This week’s news that the FIFA World Cup will be expanding from 32 to 48 teams has come with mixed reviews. Some, like former U.S. Men’s National Teamer Carlos Bocanegra, are taking a patient approach.
“It’ll be the first time, so we’ve got to try to be open-minded that this is how it’s going to be,” he said. “I think I saw it was [16 groups of three teams], so we’ll see.
“Look, it’s going to be competitive. It’s the World Cup. People are still going to be excited about it, just kind of take it as it goes and be open-minded about it.”
Others, like our own Michael Citro, don’t need to wait and see to know it seems like a FIFA money grab.
Feels like a cash grab, doesn’t it? Expanding the field doesn’t make a lot of sense from a soccer perspective in what is already a crowded tournament – often filled with arduous travel. Technically, all countries in the soccer-playing world take part in every World Cup. We call it “qualifying.” This move adheres to FIFA’s policy of “if it ain’t broke, fix it anyway.”
No matter how you feel, though, the announcement will mean more opportunity for countries that usually aren’t able to actually qualify for the tournament — and thus, their players — to experience the spectacle. One such player is Orlando City star Cyle Larin, whose native Canada would stand a much better chance of participating in the sport’s premier international event in an expanded format.
Larin has been Major League Soccer’s brightest young star for Orlando in his two seasons, netting 31 goals while dishing three assists as a rookie and sophomore. He hasn’t matched that level of production for his national team, but he has managed five goals in just 19 appearances in his young international career, and has the potential to lead the Canadian line for a decade to come.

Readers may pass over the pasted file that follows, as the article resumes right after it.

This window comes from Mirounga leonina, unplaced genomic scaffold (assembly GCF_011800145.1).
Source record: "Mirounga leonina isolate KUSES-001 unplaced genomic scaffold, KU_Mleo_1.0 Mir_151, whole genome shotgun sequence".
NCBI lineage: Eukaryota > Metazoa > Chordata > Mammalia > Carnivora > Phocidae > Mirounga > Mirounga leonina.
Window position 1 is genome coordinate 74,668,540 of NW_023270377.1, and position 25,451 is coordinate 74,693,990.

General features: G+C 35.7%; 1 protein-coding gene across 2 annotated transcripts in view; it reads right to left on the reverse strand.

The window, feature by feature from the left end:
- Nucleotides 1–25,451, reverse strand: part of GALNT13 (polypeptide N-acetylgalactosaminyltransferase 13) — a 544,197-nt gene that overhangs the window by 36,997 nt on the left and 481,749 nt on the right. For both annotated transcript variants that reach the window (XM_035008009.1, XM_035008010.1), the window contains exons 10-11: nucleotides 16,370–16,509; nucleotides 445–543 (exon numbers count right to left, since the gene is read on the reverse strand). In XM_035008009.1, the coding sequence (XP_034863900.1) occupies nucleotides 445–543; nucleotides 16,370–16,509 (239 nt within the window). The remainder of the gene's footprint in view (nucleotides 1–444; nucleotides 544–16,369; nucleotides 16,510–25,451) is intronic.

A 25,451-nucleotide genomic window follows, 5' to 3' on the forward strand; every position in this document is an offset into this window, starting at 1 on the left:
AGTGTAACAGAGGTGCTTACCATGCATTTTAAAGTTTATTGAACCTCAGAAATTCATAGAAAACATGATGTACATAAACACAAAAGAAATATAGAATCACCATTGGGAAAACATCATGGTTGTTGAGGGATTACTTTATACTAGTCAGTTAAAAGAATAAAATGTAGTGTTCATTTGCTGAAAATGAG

Canada has failed to qualify for a World Cup since 1986 — a streak of seven straight misses — and will be one of many countries that will stand a much greater chance of qualifying than it does under the current format. If the Canucks are able to take advantage and qualify in 2026 that could mean a chance for Orlando City’s front man to experience one, or maybe even two World Cups before the end of his career. At just 21 years old now, Larin would be 30 in 2026, which is still on the back end of the prime years for many strikers, and he could possibly offer some veteran help at 34 in 2030 as well.
The 2030 World Cup is extra far out at this point, but given the early returns on Larin’s career, it’s not unreasonable to believe that he’ll still be a contributing force for Canada at age 30 if he stays healthy.
All of this is speculative and many years away, of course, but Larin has already endeared himself to the Lions faithful, and I don’t think there any among us who wouldn’t like to see Kid Fantastic experience the high of playing in the World Cup, so that’s one potentially cool side effect of a ruling that otherwise seems unnecessary.